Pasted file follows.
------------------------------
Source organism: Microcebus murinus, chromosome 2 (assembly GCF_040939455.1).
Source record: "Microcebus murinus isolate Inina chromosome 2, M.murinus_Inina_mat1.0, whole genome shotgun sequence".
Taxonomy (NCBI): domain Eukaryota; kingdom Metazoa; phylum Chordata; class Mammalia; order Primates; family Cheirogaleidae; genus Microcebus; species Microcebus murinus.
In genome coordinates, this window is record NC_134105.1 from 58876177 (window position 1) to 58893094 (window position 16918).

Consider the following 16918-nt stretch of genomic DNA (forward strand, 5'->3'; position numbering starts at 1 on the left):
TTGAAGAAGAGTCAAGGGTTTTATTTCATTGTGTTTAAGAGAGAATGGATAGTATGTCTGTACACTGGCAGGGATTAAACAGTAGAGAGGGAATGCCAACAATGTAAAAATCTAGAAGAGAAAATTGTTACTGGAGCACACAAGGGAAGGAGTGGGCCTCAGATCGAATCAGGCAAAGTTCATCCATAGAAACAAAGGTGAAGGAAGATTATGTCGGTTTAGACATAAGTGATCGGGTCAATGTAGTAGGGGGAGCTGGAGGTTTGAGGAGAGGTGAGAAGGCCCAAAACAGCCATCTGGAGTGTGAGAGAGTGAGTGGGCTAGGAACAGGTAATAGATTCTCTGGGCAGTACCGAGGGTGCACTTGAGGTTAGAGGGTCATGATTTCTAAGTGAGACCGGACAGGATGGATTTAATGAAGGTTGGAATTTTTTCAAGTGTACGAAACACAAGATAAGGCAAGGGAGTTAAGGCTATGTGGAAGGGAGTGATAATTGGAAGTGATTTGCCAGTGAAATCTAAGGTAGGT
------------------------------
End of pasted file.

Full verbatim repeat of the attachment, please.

Source organism: Microcebus murinus, chromosome 2 (assembly GCF_040939455.1).
Source record: "Microcebus murinus isolate Inina chromosome 2, M.murinus_Inina_mat1.0, whole genome shotgun sequence".
Taxonomy (NCBI): domain Eukaryota; kingdom Metazoa; phylum Chordata; class Mammalia; order Primates; family Cheirogaleidae; genus Microcebus; species Microcebus murinus.
In genome coordinates, this window is record NC_134105.1 from 58876177 (window position 1) to 58893094 (window position 16918).

Consider the following 16918-nt stretch of genomic DNA (forward strand, 5'->3'; position numbering starts at 1 on the left):
TTGAAGAAGAGTCAAGGGTTTTATTTCATTGTGTTTAAGAGAGAATGGATAGTATGTCTGTACACTGGCAGGGATTAAACAGTAGAGAGGGAATGCCAACAATGTAAAAATCTAGAAGAGAAAATTGTTACTGGAGCACACAAGGGAAGGAGTGGGCCTCAGATCGAATCAGGCAAAGTTCATCCATAGAAACAAAGGTGAAGGAAGATTATGTCGGTTTAGACATAAGTGATCGGGTCAATGTAGTAGGGGGAGCTGGAGGTTTGAGGAGAGGTGAGAAGGCCCAAAACAGCCATCTGGAGTGTGAGAGAGTGAGTGGGCTAGGAACAGGTAATAGATTCTCTGGGCAGTACCGAGGGTGCACTTGAGGTTAGAGGGTCATGATTTCTAAGTGAGACCGGACAGGATGGATTTAATGAAGGTTGGAATTTTTTCAAGTGTACGAAACACAAGATAAGGCAAGGGAGTTAAGGCTATGTGGAAGGGAGTGATAATTGGAAGTGATTTGCCAGTGAAATCTAAGGTAGGT